In 1999, Jane Hoffman Popovich BS ’65, a USC Trustee, and J. Kristoffer Popovich MBA ’70, BS ’65 showed their support to USC by generously providing funds to add a graduate business program building to the Marshall School’s footprint. With the building of Popovich Hall, the Popovichs are proud to carry on a tradition of supporting outstanding business education that Jane's father started with his donation and naming of Hoffman Hall. Popovich Hall is a 55,000-square foot facility designed to provide graduate business students with state of the art classrooms, technology and dedicated experiential learning space. The Popovich’s gift reflects their continuing belief that Marshall students will become tomorrow’s global leaders.
Fred V. Keenan MBA Career Resource Center dedicated
In 2006, Fred V. Keenan, founder of Keenan Supply Company, a prominent Los Angeles-based plumbing supply company, pledged financial support to endow the USC Marshall MBA Career Resource Center. The Keenan Career Resource Center is central headquarters for MBA recruiting, including internships and employment, and is home to hundreds of corporate recruiters each year. The facility features state-of-the-art interview rooms and offers lifetime career services, while promoting and delivering a comprehensive array of career management services to USC Marshall Alumni worldwide.
Society and Business Lab launched
Nobody had heard of social enterprise in 2008, when USC Marshall became the first business school to host an academic center devoted to the topic. Led by founding director Adlai Wertman, the Society and Business Lab (SBL) grew in popularity and was renamed the Brittingham Social Enterprise Lab in 2014 following a generous $5 million gift from the Brittingham Family Foundation. The BSL continues to thrive, with well-attended classes, speaker series, academic conferences and a popular specialized master’s degree program, the MS in Social Entrepreneurship.
World Bachelor in Business established
USC Marshall continues to innovate in global business education when it creates and launches the World Bachelor in Business, a unique degree program in which students study business at premier universities on three continents, earning degrees from all three. USC Marshall, in partnership with Hong Kong University of Science and Technology (HKUST) and Bocconi University in Milan, Italy, matriculated its first selective cohort of 45 students in 2013…and will graduate them in 2017.
Marshall embarks on $400 million fundraising drive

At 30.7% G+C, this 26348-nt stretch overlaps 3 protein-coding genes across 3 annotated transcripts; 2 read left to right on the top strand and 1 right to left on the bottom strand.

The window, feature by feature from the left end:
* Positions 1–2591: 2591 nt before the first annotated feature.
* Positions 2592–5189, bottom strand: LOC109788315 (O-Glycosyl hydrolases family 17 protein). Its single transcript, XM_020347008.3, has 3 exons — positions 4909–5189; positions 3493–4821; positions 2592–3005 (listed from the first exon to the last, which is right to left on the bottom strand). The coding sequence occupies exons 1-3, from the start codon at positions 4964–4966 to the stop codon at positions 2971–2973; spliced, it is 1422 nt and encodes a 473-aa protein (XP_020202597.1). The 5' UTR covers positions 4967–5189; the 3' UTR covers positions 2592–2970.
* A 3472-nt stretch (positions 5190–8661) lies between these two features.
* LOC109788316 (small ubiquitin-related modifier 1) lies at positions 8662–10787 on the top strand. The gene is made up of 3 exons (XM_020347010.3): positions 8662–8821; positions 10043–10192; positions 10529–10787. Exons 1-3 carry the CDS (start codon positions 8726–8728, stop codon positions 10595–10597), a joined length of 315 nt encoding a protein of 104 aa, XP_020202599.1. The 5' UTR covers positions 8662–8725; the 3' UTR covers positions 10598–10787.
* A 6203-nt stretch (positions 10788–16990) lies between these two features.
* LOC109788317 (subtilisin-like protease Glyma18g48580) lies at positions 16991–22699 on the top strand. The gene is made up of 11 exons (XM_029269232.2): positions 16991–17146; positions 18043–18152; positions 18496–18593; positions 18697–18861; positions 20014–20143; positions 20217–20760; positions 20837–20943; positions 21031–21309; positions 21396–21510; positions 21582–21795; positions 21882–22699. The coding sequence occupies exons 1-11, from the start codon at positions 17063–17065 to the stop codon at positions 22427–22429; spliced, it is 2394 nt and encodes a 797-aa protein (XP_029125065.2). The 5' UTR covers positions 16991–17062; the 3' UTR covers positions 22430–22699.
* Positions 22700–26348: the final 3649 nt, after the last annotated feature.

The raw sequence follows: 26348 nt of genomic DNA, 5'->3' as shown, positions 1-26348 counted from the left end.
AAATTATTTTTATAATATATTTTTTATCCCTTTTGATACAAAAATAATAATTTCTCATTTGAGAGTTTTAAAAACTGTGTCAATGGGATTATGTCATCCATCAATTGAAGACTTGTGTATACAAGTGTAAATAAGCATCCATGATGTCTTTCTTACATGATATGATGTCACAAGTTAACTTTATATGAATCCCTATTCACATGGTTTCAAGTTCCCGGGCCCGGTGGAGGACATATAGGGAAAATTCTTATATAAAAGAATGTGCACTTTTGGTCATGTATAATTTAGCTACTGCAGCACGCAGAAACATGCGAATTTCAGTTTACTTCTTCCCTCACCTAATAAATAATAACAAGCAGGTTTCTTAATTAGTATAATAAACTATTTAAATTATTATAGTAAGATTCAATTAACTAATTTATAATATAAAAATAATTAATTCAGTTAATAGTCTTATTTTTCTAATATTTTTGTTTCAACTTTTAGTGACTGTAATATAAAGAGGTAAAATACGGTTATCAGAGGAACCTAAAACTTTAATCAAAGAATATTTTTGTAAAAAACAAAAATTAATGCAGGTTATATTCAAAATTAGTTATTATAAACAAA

The USC Marshall Initiative, a $400 million fundraising drive launched in May 2013, is tied to the Campaign for the University of Southern California, a multi-year effort to raise $6 billion or more in private philanthropy to advance USC’s academic priorities. The funds will support endowments for academic programming, student scholarships and faculty research and teaching in addition to supporting capital projects and other critical priorities. In 2017 USC president C.L. Max Nikias announced that the Campaign for USC had surpassed its goal and would continue for another five years. Marshall also met its goal, and saw record-breaking fundraising in the fiscal years since announcing the Initiative.
Office of Diversity and Inclusivity established
In 2015, USC Marshall named Debra Langford, a longtime media industry executive and Marshall alumna, was selected to lead its newly created Office of Diversity and Inclusivity. Langford partners with diversity leaders within Marshall and across the USC campus to create best practices for the university and sits on the Provost’s Committee for Diversity at USC. She is also a founding member of the Association of Business Schools Diversity Officers, an organization of the top 30 MBA programs.
Fertitta Hall opens for business
The Class of 2020 started their Marshall experience in the school’s new state-of-the-art undergraduate facility—Jill and Frank Fertitta Hall. Anchoring the southeast corner of University Park Campus, the five-story, 104,000-square-foot building broke ground less than two years previous. USC Trustee Frank Fertitta III ’84 and his wife Jill’s landmark gift for the building also established the Jill and Frank Fertitta Endowed Chair in Business Administration. Fertitta Hall provides smart classrooms, lecture halls, an interactive wall, and 50 breakout rooms for Marshall undergraduate students. The Lloyd Greif Center for Entrepreneurial Studies occupies the 5th floor, bringing faculty and clinical mentorship closer to the many students taking entrepreneurship courses. The building also houses admission, student services, and student advising. For the first time, USC Marshall has a dedicated home for its undergraduate student population.